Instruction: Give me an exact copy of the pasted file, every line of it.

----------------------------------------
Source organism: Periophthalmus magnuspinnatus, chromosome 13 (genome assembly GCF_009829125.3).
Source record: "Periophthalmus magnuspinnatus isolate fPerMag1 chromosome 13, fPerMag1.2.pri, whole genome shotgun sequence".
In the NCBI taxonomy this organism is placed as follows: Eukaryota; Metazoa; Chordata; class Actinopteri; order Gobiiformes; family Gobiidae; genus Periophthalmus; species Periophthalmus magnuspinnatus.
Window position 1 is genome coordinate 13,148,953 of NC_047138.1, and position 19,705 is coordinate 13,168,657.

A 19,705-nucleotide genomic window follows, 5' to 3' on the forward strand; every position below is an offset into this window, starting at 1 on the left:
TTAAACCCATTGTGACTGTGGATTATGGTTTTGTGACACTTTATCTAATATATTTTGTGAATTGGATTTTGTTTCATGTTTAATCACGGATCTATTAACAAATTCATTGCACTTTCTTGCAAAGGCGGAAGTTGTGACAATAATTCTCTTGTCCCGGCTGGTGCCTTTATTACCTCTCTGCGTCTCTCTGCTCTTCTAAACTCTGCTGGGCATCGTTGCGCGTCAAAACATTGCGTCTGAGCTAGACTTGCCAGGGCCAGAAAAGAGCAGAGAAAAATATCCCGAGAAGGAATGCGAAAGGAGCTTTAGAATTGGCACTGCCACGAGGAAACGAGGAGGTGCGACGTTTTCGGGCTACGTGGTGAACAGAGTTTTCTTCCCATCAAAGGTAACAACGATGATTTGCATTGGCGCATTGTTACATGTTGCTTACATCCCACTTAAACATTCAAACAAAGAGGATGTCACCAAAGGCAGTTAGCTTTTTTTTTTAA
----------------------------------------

Source organism: Periophthalmus magnuspinnatus, chromosome 13 (genome assembly GCF_009829125.3).
Source record: "Periophthalmus magnuspinnatus isolate fPerMag1 chromosome 13, fPerMag1.2.pri, whole genome shotgun sequence".
In the NCBI taxonomy this organism is placed as follows: Eukaryota; Metazoa; Chordata; class Actinopteri; order Gobiiformes; family Gobiidae; genus Periophthalmus; species Periophthalmus magnuspinnatus.
Window position 1 is genome coordinate 13,148,953 of NC_047138.1, and position 19,705 is coordinate 13,168,657.

A 19,705-nucleotide genomic window follows, 5' to 3' on the forward strand; every position below is an offset into this window, starting at 1 on the left:
TTAAACCCATTGTGACTGTGGATTATGGTTTTGTGACACTTTATCTAATATATTTTGTGAATTGGATTTTGTTTCATGTTTAATCACGGATCTATTAACAAATTCATTGCACTTTCTTGCAAAGGCGGAAGTTGTGACAATAATTCTCTTGTCCCGGCTGGTGCCTTTATTACCTCTCTGCGTCTCTCTGCTCTTCTAAACTCTGCTGGGCATCGTTGCGCGTCAAAACATTGCGTCTGAGCTAGACTTGCCAGGGCCAGAAAAGAGCAGAGAAAAATATCCCGAGAAGGAATGCGAAAGGAGCTTTAGAATTGGCACTGCCACGAGGAAACGAGGAGGTGCGACGTTTTCGGGCTACGTGGTGAACAGAGTTTTCTTCCCATCAAAGGTAACAACGATGATTTGCATTGGCGCATTGTTACATGTTGCTTACATCCCACTTAAACATTCAAACAAAGAGGATGTCACCAAAGGCAGTTAGCTTTTTTTTTTAA